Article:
Wednesday, October 12, 2022

Remembering Peter Robinson

 I first discovered Peter back in the mists of time, a quarter century ago, when the Ladies Killing Circle was in its infancy and looking for a professional writer to critique a chapter of the debut novels we were all struggling to write. A group of us invited him up for a day workshop. He was informal, insightful, at times funny, and often blunt in his assessments, teaching us the first rule of writing; develop a thick skin and take the punches. 

He was, however, very encouraging about the first chapter of my first Inspector Green novel, and once I sold it to a publisher a couple of years later, I met him again at the inaugural Bloody Words Mystery Conference in Toronto, where I waylaid him in the bar (having a drink with Ian Rankin) and he agreed to write a cover blurb. By that time I had become a fan of his Inspector Banks series and have read almost all of them. He is the kind of writer I aspire to be, tackling human stories with intensity, compassion, and hope, creating intelligent, nuanced characters and making insightful commentaries on the human condition using one of the most powerful media I know - the crime novel.

Over the years, I met him frequently at Bloody Words conferences, Arthur Ellis banquets (now called Crime Writers of Canada Awards of Excellence), and at various festivals and book signings that often ended up in a pub. That's a favourite writer pastime - the post-party in the pub to share insider war stories. Peter, like his protagonist, loved a good Scotch but also knew his way around beers. 

He was always friendly, talkative, funny, with a sardonic wit. I also knew he gave tirelessly to the Canadian and international crime writing community, supporting the efforts of writers both experienced and rookie, teaching creative writing at the University of Toronto, and giving workshops. He was a tremendous voice for the Canadian crime writing community, and indeed for the crime genre in general. In between he wrote an astonishing number of books while still managing to keep the Inspector Banks series fresh and intriguing, and over the years has garnered too many awards to mention here. I will just say that his Crime Writers of Canada Awards of Excellence, won for both short stories and novels, probably fill not just a bookshelf but a whole book case. In 2020 CWC awarded him the Grand Master Award, given "to recognize a Canadian crime writer with a substantial body of work who has garnered national and international recognition."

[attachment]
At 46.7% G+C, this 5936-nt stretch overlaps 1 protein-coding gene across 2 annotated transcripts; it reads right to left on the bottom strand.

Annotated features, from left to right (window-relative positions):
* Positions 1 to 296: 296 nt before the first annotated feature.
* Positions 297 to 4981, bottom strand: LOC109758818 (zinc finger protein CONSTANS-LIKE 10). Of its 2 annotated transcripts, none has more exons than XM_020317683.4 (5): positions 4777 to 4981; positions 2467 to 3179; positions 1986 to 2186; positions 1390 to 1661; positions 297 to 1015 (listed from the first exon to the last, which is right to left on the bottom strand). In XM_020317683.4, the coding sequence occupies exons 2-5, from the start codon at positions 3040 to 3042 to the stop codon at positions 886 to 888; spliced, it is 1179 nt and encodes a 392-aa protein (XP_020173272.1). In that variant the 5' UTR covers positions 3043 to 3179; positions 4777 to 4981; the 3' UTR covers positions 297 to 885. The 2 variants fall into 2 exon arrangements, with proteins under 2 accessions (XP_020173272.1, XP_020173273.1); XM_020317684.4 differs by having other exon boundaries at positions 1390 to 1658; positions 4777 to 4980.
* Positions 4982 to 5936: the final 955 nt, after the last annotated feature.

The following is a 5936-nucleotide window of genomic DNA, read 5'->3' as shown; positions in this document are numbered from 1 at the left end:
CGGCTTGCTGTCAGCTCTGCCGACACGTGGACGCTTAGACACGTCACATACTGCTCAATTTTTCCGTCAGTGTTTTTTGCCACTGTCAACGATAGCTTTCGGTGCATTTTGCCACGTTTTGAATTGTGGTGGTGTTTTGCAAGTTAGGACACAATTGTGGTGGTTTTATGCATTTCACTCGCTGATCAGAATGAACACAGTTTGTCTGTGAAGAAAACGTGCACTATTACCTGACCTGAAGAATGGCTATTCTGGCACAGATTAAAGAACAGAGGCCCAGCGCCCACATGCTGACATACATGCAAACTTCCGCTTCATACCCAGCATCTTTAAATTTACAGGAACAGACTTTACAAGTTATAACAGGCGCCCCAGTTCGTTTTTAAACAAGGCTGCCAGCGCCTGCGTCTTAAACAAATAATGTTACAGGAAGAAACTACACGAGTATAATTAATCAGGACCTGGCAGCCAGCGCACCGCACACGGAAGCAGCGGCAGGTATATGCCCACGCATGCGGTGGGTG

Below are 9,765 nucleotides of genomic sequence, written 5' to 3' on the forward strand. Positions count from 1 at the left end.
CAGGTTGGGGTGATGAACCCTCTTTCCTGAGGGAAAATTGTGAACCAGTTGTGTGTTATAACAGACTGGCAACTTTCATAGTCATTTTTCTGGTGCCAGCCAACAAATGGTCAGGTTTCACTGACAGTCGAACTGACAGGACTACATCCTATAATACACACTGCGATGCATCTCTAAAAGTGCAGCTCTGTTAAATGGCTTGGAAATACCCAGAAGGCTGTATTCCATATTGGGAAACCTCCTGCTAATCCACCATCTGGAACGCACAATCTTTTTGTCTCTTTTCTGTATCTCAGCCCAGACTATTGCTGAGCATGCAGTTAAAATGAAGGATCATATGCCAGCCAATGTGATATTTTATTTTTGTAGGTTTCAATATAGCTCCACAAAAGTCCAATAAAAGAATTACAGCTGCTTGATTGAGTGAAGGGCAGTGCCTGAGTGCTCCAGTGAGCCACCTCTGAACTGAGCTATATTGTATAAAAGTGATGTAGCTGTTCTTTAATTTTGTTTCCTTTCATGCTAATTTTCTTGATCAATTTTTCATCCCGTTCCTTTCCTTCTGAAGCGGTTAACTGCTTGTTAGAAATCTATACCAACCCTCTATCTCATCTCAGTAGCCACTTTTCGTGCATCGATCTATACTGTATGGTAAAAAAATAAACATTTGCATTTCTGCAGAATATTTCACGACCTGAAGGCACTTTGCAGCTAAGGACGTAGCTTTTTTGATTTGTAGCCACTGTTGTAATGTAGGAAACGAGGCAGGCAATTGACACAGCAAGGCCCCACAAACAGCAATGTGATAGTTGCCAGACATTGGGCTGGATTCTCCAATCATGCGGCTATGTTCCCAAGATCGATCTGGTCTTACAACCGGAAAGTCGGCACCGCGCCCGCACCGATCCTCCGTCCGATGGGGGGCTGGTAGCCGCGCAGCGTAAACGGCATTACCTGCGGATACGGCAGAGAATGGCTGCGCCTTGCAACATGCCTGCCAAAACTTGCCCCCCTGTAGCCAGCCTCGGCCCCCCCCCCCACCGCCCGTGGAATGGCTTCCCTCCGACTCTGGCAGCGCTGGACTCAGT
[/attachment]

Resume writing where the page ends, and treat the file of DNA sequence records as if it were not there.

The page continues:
Through all of this I've always known him to be humble, and maybe like most of us writers, to view his gift with a touch of disbelieving awe. One of my favourite memories of him was at a interview some years ago when he was asked how he plotted his books. Like myself, he was a "pantser" who made things up as he went along, and at a certain point in every novel, he'd say to himself "What am I doing? This is crap, I'm not a writer, what makes me think I can be a writer?" And his wife would say "Oh, you're on Page 280, aren't you?" Thus capturing the sentiment of every pantser I know.

His twenty-seventh Banks book, STANDING IN THE SHADOWS, will be published in March 2023. Peter Robinson died on October 4, 2022 at the age of 72. Far too soon. We've lost a great talent and a great friend to the writing community. But his soul lives on in his wonderful work.


blogcutter said...

Thank you for posting this - I was unaware that Peter Robinson had died. Like you, I have fond memories of seeing him at Bloody Words conferences, as well as at a Music and Beyond event.

Rick Blechta said...

Thanks for this, Barbara. Everything you've said describes so well the man many of us knew. It was an honour to have Peter call us a friend. We will not see his like again.